|Disaster Reports : The Effects of Hurricane David. 1979, on the Population of Dominica (PAHO-OPS, 1979, 59 p.)|
This report is an attempt to evaluate the health impact of hurricane David on the population of Dominica. The purpose of the study was to define and to measure the importance of medical needs relative to other disaster-related problems. A representative 6 2 sample (n - 5,977) of the total island population was surveyed by household interviews 8 months after the hurricane struck on 29 August 1979.
Hurricane damage and reconstruction (housing, utilities, agriculture, employment, food) as well as injuries, care, communicable diseases and impact on pregnancy have been analysed in detail.
Attention also has been given to the human perception of the effects of the hurricane and of the assistance received.
The major conclusions follow:
1. Lack of money, resulting from lose of income in the post-disaster period, scarcity of building materials and shortage of skilled tradesmen, were the main reasons for the delay in restoring houses. The high proportion of temporary repairs, many of which are becoming semi-permanent, may result in a long term deterioration of the housing stock.
2. An unexpectedly large number of private pit latrines was damaged. Also, four fifths of the people interviewed who used public toilets found them damaged or destroyed. Unlike toilets in private homes, nine months later, the vast majority had not still been repaired or replaced by the authorities.
3. Significant provisions of food aid came to the island after the hurricane. It would have been more constructive had some of the funds designated for food purchase been used instead to replace lost animals. Depending on how such a scheme was operated, a project to replace lost animals could assume a developmental character.
4. Health problems were relatively unimportant and were the main worry of only a small minority.
Of the people surveyed 4.3 1 were reported injured due to the disaster. Differences in age-specific injury rates were statistically significant and ranged from less than 10 per thousand for the under-fives to over 120 per thousand for men aged 45-49. There were no significant differences for sexes.
5. The head of a household at the time of the disaster was in a vulnerable position regardless of age.
Land labourers and housewives were the occupational groups found to be significantly at risk.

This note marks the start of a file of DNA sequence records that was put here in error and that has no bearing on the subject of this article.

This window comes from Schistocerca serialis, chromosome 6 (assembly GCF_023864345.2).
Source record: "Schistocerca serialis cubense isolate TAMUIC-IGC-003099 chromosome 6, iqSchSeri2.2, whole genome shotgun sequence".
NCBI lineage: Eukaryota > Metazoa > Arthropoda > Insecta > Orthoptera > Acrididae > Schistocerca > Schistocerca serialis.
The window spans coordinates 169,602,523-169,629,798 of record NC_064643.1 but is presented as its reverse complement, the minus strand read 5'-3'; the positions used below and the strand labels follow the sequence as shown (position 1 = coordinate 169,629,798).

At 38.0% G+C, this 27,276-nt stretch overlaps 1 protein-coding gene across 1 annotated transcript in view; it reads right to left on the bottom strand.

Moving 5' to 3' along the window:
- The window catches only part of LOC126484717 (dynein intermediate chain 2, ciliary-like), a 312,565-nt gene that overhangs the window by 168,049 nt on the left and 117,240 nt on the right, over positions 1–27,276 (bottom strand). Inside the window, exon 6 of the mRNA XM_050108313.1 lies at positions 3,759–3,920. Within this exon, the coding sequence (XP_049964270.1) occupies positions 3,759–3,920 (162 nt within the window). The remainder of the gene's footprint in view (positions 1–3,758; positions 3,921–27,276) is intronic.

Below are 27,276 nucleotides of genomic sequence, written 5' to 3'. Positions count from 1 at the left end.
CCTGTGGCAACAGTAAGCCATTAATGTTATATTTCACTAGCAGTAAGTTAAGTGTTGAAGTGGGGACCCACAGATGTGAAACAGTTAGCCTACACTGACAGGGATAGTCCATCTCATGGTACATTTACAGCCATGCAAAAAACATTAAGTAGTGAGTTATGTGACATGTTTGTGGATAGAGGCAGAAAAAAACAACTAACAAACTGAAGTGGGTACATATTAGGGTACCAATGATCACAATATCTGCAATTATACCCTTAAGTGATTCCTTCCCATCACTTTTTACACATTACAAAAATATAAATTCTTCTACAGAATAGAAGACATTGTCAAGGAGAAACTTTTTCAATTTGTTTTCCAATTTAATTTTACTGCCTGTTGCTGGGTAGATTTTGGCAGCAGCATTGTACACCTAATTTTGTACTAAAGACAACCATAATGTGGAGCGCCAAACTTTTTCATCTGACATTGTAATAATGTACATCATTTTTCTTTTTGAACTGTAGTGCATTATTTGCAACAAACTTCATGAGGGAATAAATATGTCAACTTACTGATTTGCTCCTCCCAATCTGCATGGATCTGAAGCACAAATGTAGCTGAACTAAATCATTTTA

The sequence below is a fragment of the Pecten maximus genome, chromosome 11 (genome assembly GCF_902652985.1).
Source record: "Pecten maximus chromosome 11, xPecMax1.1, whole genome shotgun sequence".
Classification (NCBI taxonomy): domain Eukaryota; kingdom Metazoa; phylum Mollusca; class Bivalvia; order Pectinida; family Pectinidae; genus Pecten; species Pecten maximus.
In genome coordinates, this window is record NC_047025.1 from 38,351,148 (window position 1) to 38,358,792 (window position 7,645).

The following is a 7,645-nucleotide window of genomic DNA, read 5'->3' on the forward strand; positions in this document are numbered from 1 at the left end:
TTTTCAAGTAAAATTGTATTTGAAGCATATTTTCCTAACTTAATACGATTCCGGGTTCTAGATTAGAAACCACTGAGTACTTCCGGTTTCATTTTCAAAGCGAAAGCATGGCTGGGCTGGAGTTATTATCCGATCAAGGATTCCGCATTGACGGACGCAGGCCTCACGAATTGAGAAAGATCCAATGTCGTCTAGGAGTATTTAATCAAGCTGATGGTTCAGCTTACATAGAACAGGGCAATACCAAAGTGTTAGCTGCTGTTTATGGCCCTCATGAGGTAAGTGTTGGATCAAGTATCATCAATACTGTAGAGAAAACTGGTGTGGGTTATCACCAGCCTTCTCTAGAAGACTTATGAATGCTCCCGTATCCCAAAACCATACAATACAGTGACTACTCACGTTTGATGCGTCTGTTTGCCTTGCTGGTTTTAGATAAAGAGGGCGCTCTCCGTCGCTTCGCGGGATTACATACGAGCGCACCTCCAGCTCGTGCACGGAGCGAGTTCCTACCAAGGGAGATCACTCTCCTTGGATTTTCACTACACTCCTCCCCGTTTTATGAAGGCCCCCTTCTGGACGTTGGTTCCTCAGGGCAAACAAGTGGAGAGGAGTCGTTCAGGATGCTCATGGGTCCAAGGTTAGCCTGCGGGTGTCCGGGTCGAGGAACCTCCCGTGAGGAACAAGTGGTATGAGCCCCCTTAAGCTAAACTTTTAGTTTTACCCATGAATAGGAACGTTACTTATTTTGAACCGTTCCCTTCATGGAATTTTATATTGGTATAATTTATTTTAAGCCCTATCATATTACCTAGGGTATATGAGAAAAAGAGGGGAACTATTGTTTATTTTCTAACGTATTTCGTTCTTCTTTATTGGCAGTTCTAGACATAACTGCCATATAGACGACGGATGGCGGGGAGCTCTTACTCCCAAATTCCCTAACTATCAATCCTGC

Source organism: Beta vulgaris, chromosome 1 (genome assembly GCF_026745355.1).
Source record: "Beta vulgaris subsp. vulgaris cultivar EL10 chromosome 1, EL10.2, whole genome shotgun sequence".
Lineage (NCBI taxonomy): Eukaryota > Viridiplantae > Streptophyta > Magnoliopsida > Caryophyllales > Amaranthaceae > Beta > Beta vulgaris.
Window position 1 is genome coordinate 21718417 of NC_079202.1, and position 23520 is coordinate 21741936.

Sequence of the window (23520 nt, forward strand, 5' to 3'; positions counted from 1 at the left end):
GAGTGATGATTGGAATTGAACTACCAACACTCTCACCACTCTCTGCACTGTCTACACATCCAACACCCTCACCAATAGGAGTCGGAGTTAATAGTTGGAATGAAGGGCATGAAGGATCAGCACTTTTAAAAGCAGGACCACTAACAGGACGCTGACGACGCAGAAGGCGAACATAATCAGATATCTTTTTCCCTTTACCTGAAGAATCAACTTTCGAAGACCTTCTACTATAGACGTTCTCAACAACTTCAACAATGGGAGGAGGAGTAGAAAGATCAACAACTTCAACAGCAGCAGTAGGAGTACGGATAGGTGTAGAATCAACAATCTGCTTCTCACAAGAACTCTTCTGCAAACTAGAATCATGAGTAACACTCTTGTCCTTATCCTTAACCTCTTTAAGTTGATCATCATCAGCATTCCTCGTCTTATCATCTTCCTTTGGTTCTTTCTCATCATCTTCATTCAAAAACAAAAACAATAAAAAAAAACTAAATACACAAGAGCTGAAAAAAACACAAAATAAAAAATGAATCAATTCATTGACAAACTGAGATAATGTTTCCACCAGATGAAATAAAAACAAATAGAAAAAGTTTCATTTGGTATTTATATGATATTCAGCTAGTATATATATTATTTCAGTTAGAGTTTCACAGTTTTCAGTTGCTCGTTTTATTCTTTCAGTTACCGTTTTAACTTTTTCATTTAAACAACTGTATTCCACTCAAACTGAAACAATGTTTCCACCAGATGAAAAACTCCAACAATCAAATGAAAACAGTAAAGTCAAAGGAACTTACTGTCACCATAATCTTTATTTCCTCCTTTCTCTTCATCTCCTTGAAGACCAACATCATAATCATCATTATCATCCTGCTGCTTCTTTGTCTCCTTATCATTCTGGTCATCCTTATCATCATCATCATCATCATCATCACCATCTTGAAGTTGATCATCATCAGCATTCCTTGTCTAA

6. There was no correlation between injuries and the extent to which the house or facilities had been damaged or disrupted. Injuries that occurred in both urban and rural environments stayed roughly in proportion to their populations.
Of all the injuries, 40 % occurred in the first few hours; 20 % later in the day and a surprisingly large proportion (40 %) occurred after the cyclone had passed, in the days and even in the weeks that followed. Host of the injuries occurred when people were trying to seek protection from the hurricane's force. Next in frequency came injuries that occurred during the process of clearing up and reconctructing hones. Over 80 % of the injuries were caused by building materials which were scattered about when the hurricane winds blew houses apart.
A large proportion of injuries were relatively minor. Of those who were injured, about 70 % obtained medical help and 30 % did not. There was no correlation between settlement types and the proportion of injuries that people felt they could manage to treat themselves. In each instance self-help was the preferred method of treatment for about 15 % of all injuries.
Three-quarters of village or small town dwellers who got help were seer either locally or at health centres. The number treated in each of these ways was almost equal. Very few villagers or people from small towns went to hospital. It seems likely that Roseau's hospital served not only as the country's central hospital but also as a centre of primary health care for the population of the capital.
Seventy per cent of those who were injured and for whom we have information walked to get medical help. This percentage was virtually equal among villagers, townsfolk, and those from the capital. A quarter used motor transport. Only one member of the sample was airlifted to hospital by the emergency medical rescue team. It is interesting to note that over half of those seeking medical treatment for leg or foot injuries arrived at the medical facility on foot.
The hypothesis that the shock, possible injury and stress occasionned by the hurricane might have affected the outcome of pregnancies adversely could not be sustained. Early and late miscarriages did not exceed the normal rates.
Laboratory records for the months following the disaster were compared with the records for the previous three years. No evidence of increase in typhoid fever was noted in the months following hurricane David. On the other hand, there was a clear outbreak of bacillary dysentery, which peaked in the second and third months after the disaster. It could have been associated with the destruction and slow repair of latrines together with a reported increase in the fly population during the months following the hurricane.
Diarrhoea cases occurred in 7.3 % of surveyed households. Eighty per cent of these cases occurred during the first three months following the hurricane. This parallels and thus lends support to the laboratory findings for dysentery.